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05-20-2008 11:35 AM
knuterikt Hi
My name is a common name in Norway its derived from the Norwegian word for a knot (knute)

To your question SF;
Here in Europe at least, there is and has been a tough price competition in the lower price segment for cruising boats. The boat builders are saving costs by reducing the number of winches and other equipment. To make this work you need clutches to lock the ropes.

I recently sailed a 47 footer (Hanse 470) equipped with only 4 winches. Two primary winches one on starboard and one on port side of the cockpit used for everything except the spinnaker sheets. This boat has a self tacking foresail so the two sheets are set on each side.

I agree that having the main sheet set on a clutch can be a bad solution, but there is a simple way to overcome this. Only use the clutch on the main sheet when the winch are being used for other purposes (reefing, tensioning Cunningham ++) then put the main sheet back on the winch (given that you have a self tailing winch) and open the clutch.

The reason I mentioned the “German sheet” is that most boats with the setup Scuppers described has the main sheet on the coach roof, giving a long distance between the helmsman and the mainsheet.
I feel this to be a greater problem than sharing winches for multiple purposes, especially when sailing short- or single- handed.

On a regatta boat you would probably not use mid boom sheeting and winch for main sheet at all, but on a cruising boat it can make sense.

Just my thoughts.
05-19-2008 02:09 PM
Originally Posted by knuterikt View Post
Having the mainsheet led through a rope clutch is quite common on (newer) cruising boats, it can be a bit awkward when sailing singlehanded or shorthanded. ..
Knut (from Knute? as in Rockne? WOW)
What I don't get is why anyone would run a mainsheet through a clutch unless the main sheet had to use a shared winch. Otherwise, it would seem a lousy way to ontrol a line that is either played, or set and forgot.
05-19-2008 05:24 AM
knuterikt Having the mainsheet led through a rope clutch is quite common on (newer) cruising boats, it can be a bit awkward when sailing singlehanded or shorthanded.

The PO of my boat (Benetau First 38) rearranged the mainsheet to what is called a “German sheeting” arrangement, using the spinnaker winches for the mainsheet and using the genoa winches for both genoa and spinnaker.

This spring I did another improvement in the main sheet arrangement:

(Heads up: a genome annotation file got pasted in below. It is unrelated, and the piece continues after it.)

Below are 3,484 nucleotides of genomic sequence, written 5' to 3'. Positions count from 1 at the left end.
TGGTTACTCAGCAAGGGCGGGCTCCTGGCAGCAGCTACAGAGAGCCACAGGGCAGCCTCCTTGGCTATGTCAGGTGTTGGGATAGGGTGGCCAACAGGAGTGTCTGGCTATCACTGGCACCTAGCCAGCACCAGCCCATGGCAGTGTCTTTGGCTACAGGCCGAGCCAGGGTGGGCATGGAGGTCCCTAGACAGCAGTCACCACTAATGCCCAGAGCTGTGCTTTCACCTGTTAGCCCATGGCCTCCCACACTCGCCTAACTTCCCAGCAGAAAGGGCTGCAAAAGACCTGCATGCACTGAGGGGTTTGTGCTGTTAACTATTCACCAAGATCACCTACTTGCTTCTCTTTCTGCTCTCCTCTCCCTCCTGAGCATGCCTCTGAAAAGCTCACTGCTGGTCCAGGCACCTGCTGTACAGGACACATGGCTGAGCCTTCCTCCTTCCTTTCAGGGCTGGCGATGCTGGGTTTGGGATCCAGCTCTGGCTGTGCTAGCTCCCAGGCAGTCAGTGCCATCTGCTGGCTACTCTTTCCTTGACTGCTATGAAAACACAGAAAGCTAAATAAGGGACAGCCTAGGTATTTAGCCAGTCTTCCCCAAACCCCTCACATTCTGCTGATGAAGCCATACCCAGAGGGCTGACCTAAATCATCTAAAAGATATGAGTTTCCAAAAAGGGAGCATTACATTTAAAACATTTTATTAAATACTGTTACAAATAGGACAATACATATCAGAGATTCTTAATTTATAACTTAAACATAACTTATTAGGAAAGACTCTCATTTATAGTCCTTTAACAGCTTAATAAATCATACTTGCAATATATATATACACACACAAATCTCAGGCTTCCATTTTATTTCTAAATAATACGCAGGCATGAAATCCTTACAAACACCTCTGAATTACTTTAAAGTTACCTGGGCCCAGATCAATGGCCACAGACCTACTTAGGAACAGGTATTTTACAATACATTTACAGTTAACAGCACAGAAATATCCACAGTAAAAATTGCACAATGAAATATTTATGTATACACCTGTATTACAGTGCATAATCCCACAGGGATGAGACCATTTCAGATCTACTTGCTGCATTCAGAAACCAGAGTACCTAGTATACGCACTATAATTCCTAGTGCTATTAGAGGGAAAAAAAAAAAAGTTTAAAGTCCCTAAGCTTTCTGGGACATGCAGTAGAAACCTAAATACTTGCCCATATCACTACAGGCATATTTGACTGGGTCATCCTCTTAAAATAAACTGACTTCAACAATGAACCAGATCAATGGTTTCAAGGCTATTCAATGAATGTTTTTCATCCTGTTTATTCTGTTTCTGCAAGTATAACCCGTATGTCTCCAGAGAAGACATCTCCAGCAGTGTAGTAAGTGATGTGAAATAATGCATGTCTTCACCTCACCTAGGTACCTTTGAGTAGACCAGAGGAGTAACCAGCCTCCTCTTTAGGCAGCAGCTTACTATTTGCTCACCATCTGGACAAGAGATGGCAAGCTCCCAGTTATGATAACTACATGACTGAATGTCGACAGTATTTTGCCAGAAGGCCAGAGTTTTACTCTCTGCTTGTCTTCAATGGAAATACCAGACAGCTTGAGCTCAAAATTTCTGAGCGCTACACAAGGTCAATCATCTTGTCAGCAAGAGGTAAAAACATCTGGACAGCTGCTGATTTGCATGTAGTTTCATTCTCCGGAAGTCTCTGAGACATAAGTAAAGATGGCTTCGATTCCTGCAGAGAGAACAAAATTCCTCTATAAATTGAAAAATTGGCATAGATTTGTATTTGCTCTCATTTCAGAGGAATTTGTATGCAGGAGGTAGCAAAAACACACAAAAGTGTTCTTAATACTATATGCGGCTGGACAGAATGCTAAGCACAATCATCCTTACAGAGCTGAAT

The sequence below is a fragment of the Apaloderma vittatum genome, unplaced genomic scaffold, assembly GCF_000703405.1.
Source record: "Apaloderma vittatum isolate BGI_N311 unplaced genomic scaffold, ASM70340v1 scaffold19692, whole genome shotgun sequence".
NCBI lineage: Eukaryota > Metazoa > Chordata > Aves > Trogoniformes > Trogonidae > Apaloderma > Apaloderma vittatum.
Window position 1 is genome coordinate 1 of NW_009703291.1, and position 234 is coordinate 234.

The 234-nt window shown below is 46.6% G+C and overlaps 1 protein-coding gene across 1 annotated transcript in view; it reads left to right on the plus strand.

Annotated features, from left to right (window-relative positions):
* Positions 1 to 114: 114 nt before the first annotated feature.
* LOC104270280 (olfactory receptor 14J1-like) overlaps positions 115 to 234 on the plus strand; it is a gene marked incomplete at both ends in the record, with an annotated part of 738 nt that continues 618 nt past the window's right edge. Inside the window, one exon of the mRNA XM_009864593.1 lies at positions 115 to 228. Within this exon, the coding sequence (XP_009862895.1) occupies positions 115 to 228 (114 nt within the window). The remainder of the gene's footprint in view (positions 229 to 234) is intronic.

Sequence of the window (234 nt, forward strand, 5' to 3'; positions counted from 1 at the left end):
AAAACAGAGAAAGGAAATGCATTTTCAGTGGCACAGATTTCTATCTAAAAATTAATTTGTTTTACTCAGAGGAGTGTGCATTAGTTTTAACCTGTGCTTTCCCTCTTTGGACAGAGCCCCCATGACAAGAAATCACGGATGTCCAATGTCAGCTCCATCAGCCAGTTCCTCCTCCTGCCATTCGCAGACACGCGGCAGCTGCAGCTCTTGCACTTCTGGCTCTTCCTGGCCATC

Originally the control lines for the traveler were cleated at the end of the traveler, a bit unpractical since you would have to go out on the side deck around the dodger to adjust or dump the traveler.

I mounted a sheave in the traveler beam leading the line back to the cockpit using new spinlock PXR cleats to cleat the line. This operate in a neat way you lift the rope to release and you drag downwards to lock the line.
Now am able to control the traveler from the cockpit – I can even do it from the steering wheel.

05-18-2008 10:48 PM
sailingfool I've never seen a mainsheet go thru a clutch - do the two lines share a singel winch? It would be surprising if this is the OEM setup - I would worry that someone might release the wrong line by mistake.

Unless it isi sharing a winch, I would lead the main sheet to a its own cleat of any type, my preferance would be a jam cleat.
05-18-2008 10:16 PM
S2 27: Mainsheet is lead through Spinlock clutch...Opinions?

S2 27: Mainsheet is lead through Spinlock clutch...Opinions?

So, on my new (to me) S2 27, the traveller is on the cabin top. The
mainsheet is lead through a turning check block, then through a
Spinlock lever-style rope clutch--a double clutch that also holds the
second reef line. As an old dinghy sailor, I'm not likin' this
arrangement very much, although it appears to be standard OEM on the
cruising version of this model boat. What's the verdict from the brain
trust on this. Good, bad, simply ugly, or a broach waiting to happen?
What's a good alternative, a hexaratchet with a cam cleat mounted on
the traveller? Other?


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